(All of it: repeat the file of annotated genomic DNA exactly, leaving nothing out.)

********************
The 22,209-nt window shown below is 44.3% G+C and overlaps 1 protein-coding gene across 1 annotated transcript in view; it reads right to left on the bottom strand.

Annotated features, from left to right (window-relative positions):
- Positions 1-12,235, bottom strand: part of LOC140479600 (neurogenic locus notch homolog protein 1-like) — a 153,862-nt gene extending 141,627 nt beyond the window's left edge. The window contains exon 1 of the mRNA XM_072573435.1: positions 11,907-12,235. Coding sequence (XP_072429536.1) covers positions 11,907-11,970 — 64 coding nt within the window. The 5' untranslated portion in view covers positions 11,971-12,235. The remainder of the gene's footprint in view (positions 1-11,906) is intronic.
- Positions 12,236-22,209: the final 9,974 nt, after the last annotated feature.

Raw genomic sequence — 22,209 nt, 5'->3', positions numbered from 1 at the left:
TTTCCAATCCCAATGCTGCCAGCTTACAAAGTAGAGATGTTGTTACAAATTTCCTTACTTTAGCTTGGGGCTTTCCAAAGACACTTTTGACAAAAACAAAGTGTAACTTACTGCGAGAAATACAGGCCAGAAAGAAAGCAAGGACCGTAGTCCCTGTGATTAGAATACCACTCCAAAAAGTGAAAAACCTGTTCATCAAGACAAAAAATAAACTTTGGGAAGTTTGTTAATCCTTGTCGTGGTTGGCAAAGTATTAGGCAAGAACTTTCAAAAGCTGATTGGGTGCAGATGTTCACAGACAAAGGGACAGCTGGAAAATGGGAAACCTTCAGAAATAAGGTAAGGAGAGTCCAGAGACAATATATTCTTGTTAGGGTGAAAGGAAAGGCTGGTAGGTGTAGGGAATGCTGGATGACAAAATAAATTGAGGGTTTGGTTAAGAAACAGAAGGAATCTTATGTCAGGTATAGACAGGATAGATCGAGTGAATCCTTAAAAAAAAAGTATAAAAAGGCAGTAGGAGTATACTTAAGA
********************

The 22,209-nt window shown below is 44.3% G+C and overlaps 1 protein-coding gene across 1 annotated transcript in view; it reads right to left on the bottom strand.

Annotated features, from left to right (window-relative positions):
- Positions 1-12,235, bottom strand: part of LOC140479600 (neurogenic locus notch homolog protein 1-like) — a 153,862-nt gene extending 141,627 nt beyond the window's left edge. The window contains exon 1 of the mRNA XM_072573435.1: positions 11,907-12,235. Coding sequence (XP_072429536.1) covers positions 11,907-11,970 — 64 coding nt within the window. The 5' untranslated portion in view covers positions 11,971-12,235. The remainder of the gene's footprint in view (positions 1-11,906) is intronic.
- Positions 12,236-22,209: the final 9,974 nt, after the last annotated feature.

Raw genomic sequence — 22,209 nt, 5'->3', positions numbered from 1 at the left:
TTTCCAATCCCAATGCTGCCAGCTTACAAAGTAGAGATGTTGTTACAAATTTCCTTACTTTAGCTTGGGGCTTTCCAAAGACACTTTTGACAAAAACAAAGTGTAACTTACTGCGAGAAATACAGGCCAGAAAGAAAGCAAGGACCGTAGTCCCTGTGATTAGAATACCACTCCAAAAAGTGAAAAACCTGTTCATCAAGACAAAAAATAAACTTTGGGAAGTTTGTTAATCCTTGTCGTGGTTGGCAAAGTATTAGGCAAGAACTTTCAAAAGCTGATTGGGTGCAGATGTTCACAGACAAAGGGACAGCTGGAAAATGGGAAACCTTCAGAAATAAGGTAAGGAGAGTCCAGAGACAATATATTCTTGTTAGGGTGAAAGGAAAGGCTGGTAGGTGTAGGGAATGCTGGATGACAAAATAAATTGAGGGTTTGGTTAAGAAACAGAAGGAATCTTATGTCAGGTATAGACAGGATAGATCGAGTGAATCCTTAAAAAAAAAGTATAAAAAGGCAGTAGGAGTATACTTAAGA